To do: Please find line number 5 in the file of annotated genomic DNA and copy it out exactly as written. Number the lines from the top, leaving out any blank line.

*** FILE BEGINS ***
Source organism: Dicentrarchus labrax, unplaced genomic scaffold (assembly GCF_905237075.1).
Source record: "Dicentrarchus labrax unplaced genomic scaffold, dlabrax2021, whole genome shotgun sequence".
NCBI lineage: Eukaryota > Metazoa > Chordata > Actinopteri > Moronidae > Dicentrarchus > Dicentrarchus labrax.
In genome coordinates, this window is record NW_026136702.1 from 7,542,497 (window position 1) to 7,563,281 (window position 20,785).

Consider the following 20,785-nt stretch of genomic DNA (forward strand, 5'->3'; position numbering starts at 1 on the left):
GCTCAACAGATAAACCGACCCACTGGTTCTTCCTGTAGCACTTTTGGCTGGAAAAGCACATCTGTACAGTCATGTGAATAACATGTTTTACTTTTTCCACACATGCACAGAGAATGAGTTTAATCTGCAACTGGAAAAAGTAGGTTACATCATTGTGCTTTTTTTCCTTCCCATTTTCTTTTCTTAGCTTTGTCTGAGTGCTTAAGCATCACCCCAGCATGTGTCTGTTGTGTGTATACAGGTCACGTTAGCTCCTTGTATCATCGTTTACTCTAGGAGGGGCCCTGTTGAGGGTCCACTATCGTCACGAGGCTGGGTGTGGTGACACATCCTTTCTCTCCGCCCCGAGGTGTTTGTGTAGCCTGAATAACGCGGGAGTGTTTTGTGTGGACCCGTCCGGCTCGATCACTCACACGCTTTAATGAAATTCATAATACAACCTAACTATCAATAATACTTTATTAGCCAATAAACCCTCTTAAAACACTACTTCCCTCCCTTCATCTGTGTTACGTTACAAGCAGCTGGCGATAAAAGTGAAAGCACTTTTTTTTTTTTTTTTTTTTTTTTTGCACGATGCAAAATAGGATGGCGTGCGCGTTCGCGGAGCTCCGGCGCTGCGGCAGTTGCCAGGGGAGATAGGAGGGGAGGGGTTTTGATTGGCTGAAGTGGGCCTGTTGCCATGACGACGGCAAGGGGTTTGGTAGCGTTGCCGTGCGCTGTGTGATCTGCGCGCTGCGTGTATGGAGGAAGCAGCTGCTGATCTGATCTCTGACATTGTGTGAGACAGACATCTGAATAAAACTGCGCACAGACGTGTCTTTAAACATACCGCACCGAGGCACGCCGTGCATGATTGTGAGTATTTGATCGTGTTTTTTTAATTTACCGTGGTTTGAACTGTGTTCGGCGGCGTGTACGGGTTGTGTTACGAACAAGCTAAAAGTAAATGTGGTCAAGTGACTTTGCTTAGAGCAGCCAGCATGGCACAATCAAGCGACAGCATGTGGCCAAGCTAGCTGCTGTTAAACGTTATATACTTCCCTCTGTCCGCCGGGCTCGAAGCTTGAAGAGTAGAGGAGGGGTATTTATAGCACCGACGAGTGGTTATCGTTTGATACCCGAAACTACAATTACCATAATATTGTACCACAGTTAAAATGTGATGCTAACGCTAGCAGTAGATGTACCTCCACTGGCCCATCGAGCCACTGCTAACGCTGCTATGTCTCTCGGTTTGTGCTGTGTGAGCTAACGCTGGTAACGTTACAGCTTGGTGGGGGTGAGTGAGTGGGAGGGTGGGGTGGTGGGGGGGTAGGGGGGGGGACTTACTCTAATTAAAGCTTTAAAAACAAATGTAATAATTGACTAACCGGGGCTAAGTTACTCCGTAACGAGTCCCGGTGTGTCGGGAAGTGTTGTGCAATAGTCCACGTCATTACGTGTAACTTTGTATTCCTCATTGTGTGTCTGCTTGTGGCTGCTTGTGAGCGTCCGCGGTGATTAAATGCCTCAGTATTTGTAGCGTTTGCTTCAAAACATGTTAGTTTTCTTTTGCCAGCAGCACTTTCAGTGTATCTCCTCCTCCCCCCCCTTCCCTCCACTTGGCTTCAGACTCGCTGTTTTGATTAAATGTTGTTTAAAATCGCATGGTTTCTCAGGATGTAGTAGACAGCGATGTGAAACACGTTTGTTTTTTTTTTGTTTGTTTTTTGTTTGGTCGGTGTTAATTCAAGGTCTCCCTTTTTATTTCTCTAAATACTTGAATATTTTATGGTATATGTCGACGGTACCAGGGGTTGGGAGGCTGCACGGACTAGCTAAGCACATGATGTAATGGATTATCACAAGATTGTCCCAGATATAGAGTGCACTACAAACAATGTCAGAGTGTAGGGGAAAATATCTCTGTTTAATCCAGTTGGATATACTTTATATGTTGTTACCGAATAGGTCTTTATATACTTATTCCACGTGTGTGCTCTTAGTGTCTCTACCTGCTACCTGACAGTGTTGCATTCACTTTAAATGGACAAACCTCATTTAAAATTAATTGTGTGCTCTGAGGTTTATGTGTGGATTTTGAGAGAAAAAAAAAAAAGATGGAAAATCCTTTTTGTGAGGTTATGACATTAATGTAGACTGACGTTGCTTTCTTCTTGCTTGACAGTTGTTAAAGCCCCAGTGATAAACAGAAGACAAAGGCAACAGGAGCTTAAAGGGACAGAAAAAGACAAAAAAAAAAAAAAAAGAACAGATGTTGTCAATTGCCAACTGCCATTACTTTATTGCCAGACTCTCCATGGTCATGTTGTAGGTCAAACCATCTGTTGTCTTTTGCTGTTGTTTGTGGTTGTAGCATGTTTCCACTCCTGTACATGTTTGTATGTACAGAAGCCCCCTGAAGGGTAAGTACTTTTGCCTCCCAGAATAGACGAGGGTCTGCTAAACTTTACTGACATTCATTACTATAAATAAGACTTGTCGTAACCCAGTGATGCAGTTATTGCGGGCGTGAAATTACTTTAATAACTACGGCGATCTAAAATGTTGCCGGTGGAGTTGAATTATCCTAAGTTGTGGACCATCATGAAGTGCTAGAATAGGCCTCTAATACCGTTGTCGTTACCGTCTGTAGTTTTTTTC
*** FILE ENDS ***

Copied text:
Consider the following 20,785-nt stretch of genomic DNA (forward strand, 5'->3'; position numbering starts at 1 on the left):